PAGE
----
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A Budget of Paradoxes, Volume II by De Morgan

In mathematical formulae the carat (^) and underscore (_) introduce superscripts or subscripts respectively, of one character or a group enclosed in curly braces ({xyz}). Elsewhere underscores delimit italics in the text, and braces enclose the original page numbers thus {123}.

BY AUGUSTUS DE MORGAN

A BUDGET OF PARADOXES

REPRINTED WITH THE AUTHOR'S ADDITIONS FROM THE ATHENAEUM

SECOND EDITION EDITED BY DAVID EUGENE SMITH

WITH A NEW INTRODUCTION BY ERNEST NAGEL

PROFESSOR OF PHILOSOPHY, COLUMBIA UNIVERSITY

UNABRIDGED EDITION--TWO VOLUMES BOUND AS ONE

Volume II

DOVER PUBLICATIONS, INC., NEW YORK

* * * * *

_This new Dover Edition, published in 1954, is an unabridged republication of the Second Edition of 1915, with a new introduction by Professor Ernest Nagel._

_Copyright 1954 by Dover Publications, Inc. Manufactured in the United States of America_

* * * * *

{1}

A BUDGET OF PARADOXES.

VOLUME II.

ON SOME PHILOSOPHICAL ATHEISTS.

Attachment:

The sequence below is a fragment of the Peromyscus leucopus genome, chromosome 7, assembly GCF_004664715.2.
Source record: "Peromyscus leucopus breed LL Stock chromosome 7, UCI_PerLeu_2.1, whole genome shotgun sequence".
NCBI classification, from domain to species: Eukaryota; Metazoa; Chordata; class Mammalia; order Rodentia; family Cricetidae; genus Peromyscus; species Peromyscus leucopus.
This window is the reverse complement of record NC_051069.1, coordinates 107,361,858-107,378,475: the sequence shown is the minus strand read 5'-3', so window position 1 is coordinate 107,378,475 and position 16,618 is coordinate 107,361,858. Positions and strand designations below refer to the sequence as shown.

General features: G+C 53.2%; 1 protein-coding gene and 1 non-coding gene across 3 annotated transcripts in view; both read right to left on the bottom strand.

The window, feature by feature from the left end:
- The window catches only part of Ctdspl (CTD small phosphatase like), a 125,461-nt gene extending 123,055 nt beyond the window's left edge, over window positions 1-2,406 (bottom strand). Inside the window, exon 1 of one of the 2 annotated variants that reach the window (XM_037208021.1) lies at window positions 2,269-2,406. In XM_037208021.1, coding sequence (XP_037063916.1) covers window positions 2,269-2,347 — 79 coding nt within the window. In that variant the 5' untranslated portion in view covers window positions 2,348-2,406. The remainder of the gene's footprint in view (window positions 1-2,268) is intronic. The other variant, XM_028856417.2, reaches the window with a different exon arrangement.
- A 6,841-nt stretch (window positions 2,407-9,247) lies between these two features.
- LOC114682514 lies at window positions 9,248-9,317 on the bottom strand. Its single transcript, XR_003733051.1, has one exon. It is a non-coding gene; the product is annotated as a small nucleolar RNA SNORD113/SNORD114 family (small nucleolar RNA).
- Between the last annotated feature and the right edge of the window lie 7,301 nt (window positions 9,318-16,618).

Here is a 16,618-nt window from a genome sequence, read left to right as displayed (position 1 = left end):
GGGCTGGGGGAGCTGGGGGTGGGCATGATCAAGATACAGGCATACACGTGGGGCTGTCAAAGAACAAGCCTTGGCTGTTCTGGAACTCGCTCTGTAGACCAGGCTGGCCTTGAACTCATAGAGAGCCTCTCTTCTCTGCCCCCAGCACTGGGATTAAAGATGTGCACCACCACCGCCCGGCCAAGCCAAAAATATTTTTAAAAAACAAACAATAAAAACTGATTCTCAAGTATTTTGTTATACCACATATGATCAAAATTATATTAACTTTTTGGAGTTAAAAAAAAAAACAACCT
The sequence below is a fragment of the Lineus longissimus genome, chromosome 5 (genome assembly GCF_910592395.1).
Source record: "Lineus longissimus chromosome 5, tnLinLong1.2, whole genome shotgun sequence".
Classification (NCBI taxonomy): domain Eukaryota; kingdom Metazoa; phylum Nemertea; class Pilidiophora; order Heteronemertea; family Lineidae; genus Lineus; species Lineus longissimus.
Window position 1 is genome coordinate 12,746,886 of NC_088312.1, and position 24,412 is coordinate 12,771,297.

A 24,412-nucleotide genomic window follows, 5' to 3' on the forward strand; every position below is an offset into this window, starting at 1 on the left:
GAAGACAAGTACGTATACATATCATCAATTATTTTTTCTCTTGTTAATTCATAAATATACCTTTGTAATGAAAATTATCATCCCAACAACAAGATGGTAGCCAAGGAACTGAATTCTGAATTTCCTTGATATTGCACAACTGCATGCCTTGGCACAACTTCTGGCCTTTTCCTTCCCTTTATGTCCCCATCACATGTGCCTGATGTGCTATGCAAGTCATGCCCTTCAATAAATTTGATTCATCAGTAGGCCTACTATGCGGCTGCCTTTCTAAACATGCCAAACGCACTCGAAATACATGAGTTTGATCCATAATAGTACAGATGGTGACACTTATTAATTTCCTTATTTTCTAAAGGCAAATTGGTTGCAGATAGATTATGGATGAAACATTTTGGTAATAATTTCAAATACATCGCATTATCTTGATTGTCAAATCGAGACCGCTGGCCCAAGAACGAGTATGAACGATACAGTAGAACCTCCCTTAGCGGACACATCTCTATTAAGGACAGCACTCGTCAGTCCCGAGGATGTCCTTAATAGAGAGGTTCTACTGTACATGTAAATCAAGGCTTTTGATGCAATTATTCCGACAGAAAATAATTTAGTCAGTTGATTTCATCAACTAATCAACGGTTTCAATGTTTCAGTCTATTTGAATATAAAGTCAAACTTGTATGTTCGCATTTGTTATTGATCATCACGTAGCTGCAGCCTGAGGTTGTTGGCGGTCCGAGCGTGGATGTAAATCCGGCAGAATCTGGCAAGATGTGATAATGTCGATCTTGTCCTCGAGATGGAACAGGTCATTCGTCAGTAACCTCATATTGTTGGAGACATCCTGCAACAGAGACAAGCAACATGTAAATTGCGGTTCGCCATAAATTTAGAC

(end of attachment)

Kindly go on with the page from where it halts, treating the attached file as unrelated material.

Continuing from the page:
With the general run of the philosophical atheists of the last century the notion of a God was an hypothesis. There was left an admitted possibility that the vague somewhat which went by more names than one, might be personal, intelligent, and superintendent. In the works of Laplace,[1] who is sometimes called an atheist from his writings, there is nothing from which such an inference can be drawn: unless indeed a Reverend Fellow of the Royal Society may be held to be the fool who said in his heart, etc., etc., if his contributions to the _Philosophical Transactions_ go no higher than _nature_. The following anecdote is well known in Paris, but has never been printed entire. Laplace once went in form to present some edition of his "Systeme du Monde" to the First Consul, or Emperor. Napoleon, whom some wags had told that this book contained no mention of the name of God, and who was fond of putting embarrassing questions, received it with--"M. Laplace, they tell me you have written this large book on the system of the universe, and have never even mentioned its Creator." Laplace, who, though the most supple of politicians, was as stiff as a martyr on every point of his philosophy or religion (e. g., even under Charles X he never concealed his dislike of the priests), drew himself up and answered {2} bluntly, "Je n'avais pas besoin de cette hypothese-la."[2] Napoleon, greatly amused, told this reply to Lagrange, who exclaimed, "Ah! c'est une belle hypothese; ca explique beaucoup de choses."[3]


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